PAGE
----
Jennie hunts the wild camera. For those who’ve attributed my recent silence to Sidney, she’s only part of the cause. I’ve also been doing a gig for OCAD recently — The Mobile Experience Lab was looking to showcase some of the cell phone technologies they’d developed over the past two years in public spaces. I started as a consultant on narrative and then I was kept on to implement the scenarios I’d written. It was a lot of fun working with a bunch of talented folk to figure out how to make these whimsical and odd things happen on John Street. They’re hoping to launch it this summer, funding and situation willing. [UPDATE: They didn’t.] Below is some documentation we got during the alpha and beta testing. Continue reading »

Dec 182007
 

N plus, now with headband!I recently produced a promotional video for some friends of mine who have a game called N+ about to be released. Based on their free Flash game N that they developed independently in 2004, it’s coming out soon on Xbox Live Arcade as well as the PSP and Nintendo DS. It’s a great game, and it was a good opportunity to work with Craig Macnaughton (my co-producer for Infest Wisely) again — he did an amazing job pulling together what was a complex shoot with effects and stunts. Click through to check out the 3 minute vid.
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Oct 102007
 

Detail from Chris McCawley’s Swimmin HoleA lot of artists I know have great ideas for videogames, but no programming skills. A lot of videogame makers I know wish there was more creativity and innovation happening in the field, but don’t know how best to foster it. I started the Artsy Games Incubator to try to address both issues.

We just had our first prototype set of sessions, with four of us meeting once a week for four weeks, and I kept notes. Using point-and-click game creation tools we made games and game elements for the sessions and invited feedback and discussion from the other members. It’s based on the writer’s-circle model that I’ve also used for movie making, but I wasn’t sure it’d work for games — but when the other members were playing and talking about my game Space Invader I was getting feedback as useful as I did with those other groups.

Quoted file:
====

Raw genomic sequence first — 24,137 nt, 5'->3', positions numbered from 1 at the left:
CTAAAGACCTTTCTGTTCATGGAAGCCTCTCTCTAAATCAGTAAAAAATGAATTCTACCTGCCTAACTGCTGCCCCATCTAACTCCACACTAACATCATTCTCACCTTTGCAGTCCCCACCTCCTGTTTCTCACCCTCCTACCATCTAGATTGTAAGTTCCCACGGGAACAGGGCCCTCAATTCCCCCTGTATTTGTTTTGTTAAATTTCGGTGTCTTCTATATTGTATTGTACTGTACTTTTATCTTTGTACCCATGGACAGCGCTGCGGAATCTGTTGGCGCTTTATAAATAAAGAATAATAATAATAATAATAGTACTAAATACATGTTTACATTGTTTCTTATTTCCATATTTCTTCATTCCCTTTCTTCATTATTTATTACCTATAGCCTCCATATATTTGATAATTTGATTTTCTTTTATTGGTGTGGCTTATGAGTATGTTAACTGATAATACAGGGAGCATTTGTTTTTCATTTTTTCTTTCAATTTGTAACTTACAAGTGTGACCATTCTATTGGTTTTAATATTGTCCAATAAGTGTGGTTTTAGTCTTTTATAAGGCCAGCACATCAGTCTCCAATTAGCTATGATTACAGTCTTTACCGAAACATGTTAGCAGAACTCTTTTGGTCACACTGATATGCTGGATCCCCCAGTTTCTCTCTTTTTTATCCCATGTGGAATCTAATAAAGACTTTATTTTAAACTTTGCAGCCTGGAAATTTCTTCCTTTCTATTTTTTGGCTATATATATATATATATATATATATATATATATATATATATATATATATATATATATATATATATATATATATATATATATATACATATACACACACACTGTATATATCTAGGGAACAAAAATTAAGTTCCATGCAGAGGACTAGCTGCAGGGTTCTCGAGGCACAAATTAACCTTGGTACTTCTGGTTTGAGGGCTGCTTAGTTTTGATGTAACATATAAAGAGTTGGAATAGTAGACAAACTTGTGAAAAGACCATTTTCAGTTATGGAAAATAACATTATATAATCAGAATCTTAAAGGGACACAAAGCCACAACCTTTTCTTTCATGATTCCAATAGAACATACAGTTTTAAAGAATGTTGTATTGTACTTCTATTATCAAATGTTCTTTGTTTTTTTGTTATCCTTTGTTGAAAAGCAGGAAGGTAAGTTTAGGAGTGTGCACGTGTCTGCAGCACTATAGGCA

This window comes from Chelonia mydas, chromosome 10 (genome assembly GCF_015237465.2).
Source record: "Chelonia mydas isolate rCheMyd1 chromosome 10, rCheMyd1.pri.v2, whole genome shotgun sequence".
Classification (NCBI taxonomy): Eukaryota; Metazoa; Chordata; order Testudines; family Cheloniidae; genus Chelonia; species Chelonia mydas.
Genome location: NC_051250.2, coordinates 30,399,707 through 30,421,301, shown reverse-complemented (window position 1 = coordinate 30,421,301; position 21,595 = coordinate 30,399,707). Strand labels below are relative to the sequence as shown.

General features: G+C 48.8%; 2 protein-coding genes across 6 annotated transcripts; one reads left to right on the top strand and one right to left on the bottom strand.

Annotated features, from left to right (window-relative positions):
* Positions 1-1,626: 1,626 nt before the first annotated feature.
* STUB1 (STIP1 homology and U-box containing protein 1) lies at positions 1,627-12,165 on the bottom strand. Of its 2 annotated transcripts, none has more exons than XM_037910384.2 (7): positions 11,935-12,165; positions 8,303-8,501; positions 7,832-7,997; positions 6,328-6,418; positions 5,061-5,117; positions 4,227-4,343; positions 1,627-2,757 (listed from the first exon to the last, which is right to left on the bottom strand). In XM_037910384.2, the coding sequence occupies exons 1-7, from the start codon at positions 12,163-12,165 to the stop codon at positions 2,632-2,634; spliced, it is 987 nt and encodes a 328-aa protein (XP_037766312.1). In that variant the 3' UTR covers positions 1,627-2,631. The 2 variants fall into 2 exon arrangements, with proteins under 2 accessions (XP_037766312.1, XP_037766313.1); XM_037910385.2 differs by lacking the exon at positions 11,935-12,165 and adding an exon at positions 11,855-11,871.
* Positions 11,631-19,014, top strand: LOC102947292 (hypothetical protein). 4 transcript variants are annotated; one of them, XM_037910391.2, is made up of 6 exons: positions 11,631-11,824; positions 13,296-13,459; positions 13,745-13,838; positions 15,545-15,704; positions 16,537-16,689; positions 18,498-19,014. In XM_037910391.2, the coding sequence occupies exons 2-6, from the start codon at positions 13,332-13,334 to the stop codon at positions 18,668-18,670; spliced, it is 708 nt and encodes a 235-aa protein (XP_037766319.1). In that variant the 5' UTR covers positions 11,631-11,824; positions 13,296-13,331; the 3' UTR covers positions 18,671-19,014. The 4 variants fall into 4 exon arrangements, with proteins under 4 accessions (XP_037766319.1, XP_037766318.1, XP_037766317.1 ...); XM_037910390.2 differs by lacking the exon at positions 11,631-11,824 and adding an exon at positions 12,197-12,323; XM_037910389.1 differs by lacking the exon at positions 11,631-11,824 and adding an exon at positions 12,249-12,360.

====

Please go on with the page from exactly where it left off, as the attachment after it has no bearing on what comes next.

There’s going to be another iteration, so whether you’re a Toronto artist looking to get into the next group in January or an interested party who would like to get involved in some other way (Metanet and Queasy sponsorship are what made starting this possible), read more about it here.

Apr 102007
 

Click to expand Mak’s screenshot.I’m proud to say that my interview with Emily Short, my favourite interactive fiction author, is on the front page of the equally fantastic game website Gamasutra. And yes, Infocom fans, I think her work is better than Zork-era games both from a programming and writing standpoint. Download her free games and find out why.

While you’re on Gamasutra you might want to read this great interview with Jon Mak, a Toronto game maker who’s EverydayShooter builds on the Japanese underground abstract shooters — it features his sweet indie rock guitar strumming against a throbbing colourfield that makes you feel more like you’re collaborating rather than conquering. He deservedly nabbed several awards at the 2007 IGF.

And if all this game writing excites ya, we’re looking for videogame and other guest articles on theculturalgutter.com, let us know if you have an idea for a genre most consider beneath consideration. We pay $50 on publication.

Sep 062006
 

Laura, Sandy and Benny b jammin -- pic by Patrico DavilaFor the shameful headstanding scene in my machinima piece Yoga Deathmatch I used something called Gary’s Mod. It allows you to spawn and arrange Half-Life 2 objects really easily, a surreal 3D sketchpad. Immediately it started me thinking how neat it would be to introduce more visually creative people to it, and thanks to Digifest I was able to arrange a “jam session” with a half dozen artists.

We took clips of the jam in progress and it’s going to be screened this Saturday, as part of dorkArmy’s monthly event at the Gladstone Hotel (Sept. 9, 8pm, $5). They’re bringing their Dance Dance Revolution and Guitar Hero gear (out of the basements and into the bars!) and I always enjoy myself. If you’re not in Toronto, however, you can check out one clip from each of the artists by clicking through. Continue reading »

Hey! Where’d the Games Go?

 Press, Videogames  Comments Off on Hey! Where’d the Games Go?
Feb 192004
 

We totally posed this.
I’ve moved them to where they belong — The Cultural Gutter. My new collaborative blog has Guy Leshinski writing about comics, James Schellenberg on science-fiction, and my videogame pieces. Once a week we’ll be featuring a new piece on one of these subjects, and once a month we’ll be having a guest write about another piece of intriguing trash — an artform that’s poo-pooed but nevertheless fascinating.

Eye, where Guy and I write, was nice enough to do a cover article for the launch, which consisted of a chat between the two of us moderated by Bert “Mastermind” Archer. The incomparably clever Marc Ngui was put to the task of realizing us in our true forms for the cover illo. You can click the little cover to see the whole thing in its subtle-yet-striking glory.